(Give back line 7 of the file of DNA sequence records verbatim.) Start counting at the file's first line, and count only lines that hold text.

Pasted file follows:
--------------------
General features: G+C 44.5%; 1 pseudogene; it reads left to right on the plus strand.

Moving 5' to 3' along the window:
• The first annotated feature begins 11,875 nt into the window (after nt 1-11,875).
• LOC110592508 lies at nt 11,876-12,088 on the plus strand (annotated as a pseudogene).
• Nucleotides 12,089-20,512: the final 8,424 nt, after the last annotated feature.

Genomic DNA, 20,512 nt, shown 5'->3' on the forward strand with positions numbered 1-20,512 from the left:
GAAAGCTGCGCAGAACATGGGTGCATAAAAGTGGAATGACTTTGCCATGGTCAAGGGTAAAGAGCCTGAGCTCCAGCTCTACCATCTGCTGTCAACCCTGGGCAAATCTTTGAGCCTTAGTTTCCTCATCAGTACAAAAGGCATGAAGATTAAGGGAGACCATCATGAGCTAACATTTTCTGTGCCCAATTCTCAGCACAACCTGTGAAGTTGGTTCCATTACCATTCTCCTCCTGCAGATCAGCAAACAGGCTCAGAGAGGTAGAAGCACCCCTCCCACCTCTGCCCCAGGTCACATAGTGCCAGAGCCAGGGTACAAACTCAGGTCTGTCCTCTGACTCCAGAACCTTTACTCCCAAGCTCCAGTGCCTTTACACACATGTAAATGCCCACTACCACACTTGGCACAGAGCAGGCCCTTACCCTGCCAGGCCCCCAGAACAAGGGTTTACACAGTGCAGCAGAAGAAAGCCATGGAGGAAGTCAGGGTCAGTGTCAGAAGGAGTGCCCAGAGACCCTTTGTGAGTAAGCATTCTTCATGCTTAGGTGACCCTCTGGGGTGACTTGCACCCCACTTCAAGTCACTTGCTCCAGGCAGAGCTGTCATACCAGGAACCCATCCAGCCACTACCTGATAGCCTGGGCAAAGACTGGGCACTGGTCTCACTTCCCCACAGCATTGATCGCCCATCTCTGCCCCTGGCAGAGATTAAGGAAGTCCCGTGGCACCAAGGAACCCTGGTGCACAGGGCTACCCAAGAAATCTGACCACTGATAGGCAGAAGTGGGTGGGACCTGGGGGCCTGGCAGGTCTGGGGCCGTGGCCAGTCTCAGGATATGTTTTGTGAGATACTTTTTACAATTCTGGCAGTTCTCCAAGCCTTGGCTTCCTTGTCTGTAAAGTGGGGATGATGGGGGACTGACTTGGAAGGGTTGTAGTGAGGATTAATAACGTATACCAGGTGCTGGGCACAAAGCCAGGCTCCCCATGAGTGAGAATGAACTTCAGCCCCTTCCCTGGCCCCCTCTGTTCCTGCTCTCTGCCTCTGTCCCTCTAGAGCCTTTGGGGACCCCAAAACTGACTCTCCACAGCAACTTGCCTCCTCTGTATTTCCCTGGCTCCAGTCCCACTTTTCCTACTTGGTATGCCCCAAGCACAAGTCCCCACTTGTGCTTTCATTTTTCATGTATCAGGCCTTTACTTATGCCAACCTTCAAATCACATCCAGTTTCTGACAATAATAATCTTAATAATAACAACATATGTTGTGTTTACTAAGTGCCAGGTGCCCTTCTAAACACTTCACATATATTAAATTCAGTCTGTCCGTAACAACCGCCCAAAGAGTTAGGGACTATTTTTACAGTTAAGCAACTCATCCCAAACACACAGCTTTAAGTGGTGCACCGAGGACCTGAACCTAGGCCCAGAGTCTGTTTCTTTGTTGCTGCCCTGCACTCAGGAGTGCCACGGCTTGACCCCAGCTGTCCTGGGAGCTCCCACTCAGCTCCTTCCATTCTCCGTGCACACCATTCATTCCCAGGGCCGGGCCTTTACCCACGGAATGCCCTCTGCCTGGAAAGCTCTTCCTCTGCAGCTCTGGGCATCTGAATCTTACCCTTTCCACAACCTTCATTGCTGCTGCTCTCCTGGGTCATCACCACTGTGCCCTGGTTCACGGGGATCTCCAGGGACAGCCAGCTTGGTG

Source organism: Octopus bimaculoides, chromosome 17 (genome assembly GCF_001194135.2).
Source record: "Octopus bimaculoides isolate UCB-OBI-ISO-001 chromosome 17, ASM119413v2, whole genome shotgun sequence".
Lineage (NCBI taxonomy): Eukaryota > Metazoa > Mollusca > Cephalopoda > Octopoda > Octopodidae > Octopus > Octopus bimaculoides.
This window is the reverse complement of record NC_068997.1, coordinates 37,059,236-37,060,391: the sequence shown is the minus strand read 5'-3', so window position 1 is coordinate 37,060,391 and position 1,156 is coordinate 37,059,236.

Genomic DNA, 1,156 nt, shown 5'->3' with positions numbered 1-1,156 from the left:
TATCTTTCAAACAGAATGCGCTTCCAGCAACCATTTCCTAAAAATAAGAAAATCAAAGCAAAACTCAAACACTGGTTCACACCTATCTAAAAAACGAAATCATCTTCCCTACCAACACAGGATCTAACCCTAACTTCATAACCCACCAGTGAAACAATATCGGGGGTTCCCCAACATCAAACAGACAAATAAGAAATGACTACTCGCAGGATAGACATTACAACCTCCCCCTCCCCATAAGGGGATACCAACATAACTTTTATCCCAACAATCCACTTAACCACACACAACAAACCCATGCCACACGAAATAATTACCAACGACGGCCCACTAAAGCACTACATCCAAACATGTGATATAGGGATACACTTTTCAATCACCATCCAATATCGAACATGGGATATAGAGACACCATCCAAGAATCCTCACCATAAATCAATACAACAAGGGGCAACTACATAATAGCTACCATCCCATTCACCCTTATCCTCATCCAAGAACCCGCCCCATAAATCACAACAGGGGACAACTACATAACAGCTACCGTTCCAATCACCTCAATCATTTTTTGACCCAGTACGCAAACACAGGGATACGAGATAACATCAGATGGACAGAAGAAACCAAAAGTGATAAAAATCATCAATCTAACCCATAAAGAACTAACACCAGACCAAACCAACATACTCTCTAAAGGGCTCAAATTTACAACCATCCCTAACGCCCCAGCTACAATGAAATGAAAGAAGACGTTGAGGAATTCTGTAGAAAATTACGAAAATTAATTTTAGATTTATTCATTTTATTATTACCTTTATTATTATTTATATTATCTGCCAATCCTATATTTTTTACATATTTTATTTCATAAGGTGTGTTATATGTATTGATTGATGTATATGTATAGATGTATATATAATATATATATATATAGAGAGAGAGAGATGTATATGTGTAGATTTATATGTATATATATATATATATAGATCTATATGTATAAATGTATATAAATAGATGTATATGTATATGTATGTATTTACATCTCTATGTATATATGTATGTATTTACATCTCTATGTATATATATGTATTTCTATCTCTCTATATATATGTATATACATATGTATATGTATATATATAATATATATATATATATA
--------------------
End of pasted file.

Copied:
GAAAGCTGCGCAGAACATGGGTGCATAAAAGTGGAATGACTTTGCCATGGTCAAGGGTAAAGAGCCTGAGCTCCAGCTCTACCATCTGCTGTCAACCCTGGGCAAATCTTTGAGCCTTAGTTTCCTCATCAGTACAAAAGGCATGAAGATTAAGGGAGACCATCATGAGCTAACATTTTCTGTGCCCAATTCTCAGCACAACCTGTGAAGTTGGTTCCATTACCATTCTCCTCCTGCAGATCAGCAAACAGGCTCAGAGAGGTAGAAGCACCCCTCCCACCTCTGCCCCAGGTCACATAGTGCCAGAGCCAGGGTACAAACTCAGGTCTGTCCTCTGACTCCAGAACCTTTACTCCCAAGCTCCAGTGCCTTTACACACATGTAAATGCCCACTACCACACTTGGCACAGAGCAGGCCCTTACCCTGCCAGGCCCCCAGAACAAGGGTTTACACAGTGCAGCAGAAGAAAGCCATGGAGGAAGTCAGGGTCAGTGTCAGAAGGAGTGCCCAGAGACCCTTTGTGAGTAAGCATTCTTCATGCTTAGGTGACCCTCTGGGGTGACTTGCACCCCACTTCAAGTCACTTGCTCCAGGCAGAGCTGTCATACCAGGAACCCATCCAGCCACTACCTGATAGCCTGGGCAAAGACTGGGCACTGGTCTCACTTCCCCACAGCATTGATCGCCCATCTCTGCCCCTGGCAGAGATTAAGGAAGTCCCGTGGCACCAAGGAACCCTGGTGCACAGGGCTACCCAAGAAATCTGACCACTGATAGGCAGAAGTGGGTGGGACCTGGGGGCCTGGCAGGTCTGGGGCCGTGGCCAGTCTCAGGATATGTTTTGTGAGATACTTTTTACAATTCTGGCAGTTCTCCAAGCCTTGGCTTCCTTGTCTGTAAAGTGGGGATGATGGGGGACTGACTTGGAAGGGTTGTAGTGAGGATTAATAACGTATACCAGGTGCTGGGCACAAAGCCAGGCTCCCCATGAGTGAGAATGAACTTCAGCCCCTTCCCTGGCCCCCTCTGTTCCTGCTCTCTGCCTCTGTCCCTCTAGAGCCTTTGGGGACCCCAAAACTGACTCTCCACAGCAACTTGCCTCCTCTGTATTTCCCTGGCTCCAGTCCCACTTTTCCTACTTGGTATGCCCCAAGCACAAGTCCCCACTTGTGCTTTCATTTTTCATGTATCAGGCCTTTACTTATGCCAACCTTCAAATCACATCCAGTTTCTGACAATAATAATCTTAATAATAACAACATATGTTGTGTTTACTAAGTGCCAGGTGCCCTTCTAAACACTTCACATATATTAAATTCAGTCTGTCCGTAACAACCGCCCAAAGAGTTAGGGACTATTTTTACAGTTAAGCAACTCATCCCAAACACACAGCTTTAAGTGGTGCACCGAGGACCTGAACCTAGGCCCAGAGTCTGTTTCTTTGTTGCTGCCCTGCACTCAGGAGTGCCACGGCTTGACCCCAGCTGTCCTGGGAGCTCCCACTCAGCTCCTTCCATTCTCCGTGCACACCATTCATTCCCAGGGCCGGGCCTTTACCCACGGAATGCCCTCTGCCTGGAAAGCTCTTCCTCTGCAGCTCTGGGCATCTGAATCTTACCCTTTCCACAACCTTCATTGCTGCTGCTCTCCTGGGTCATCACCACTGTGCCCTGGTTCACGGGGATCTCCAGGGACAGCCAGCTTGGTG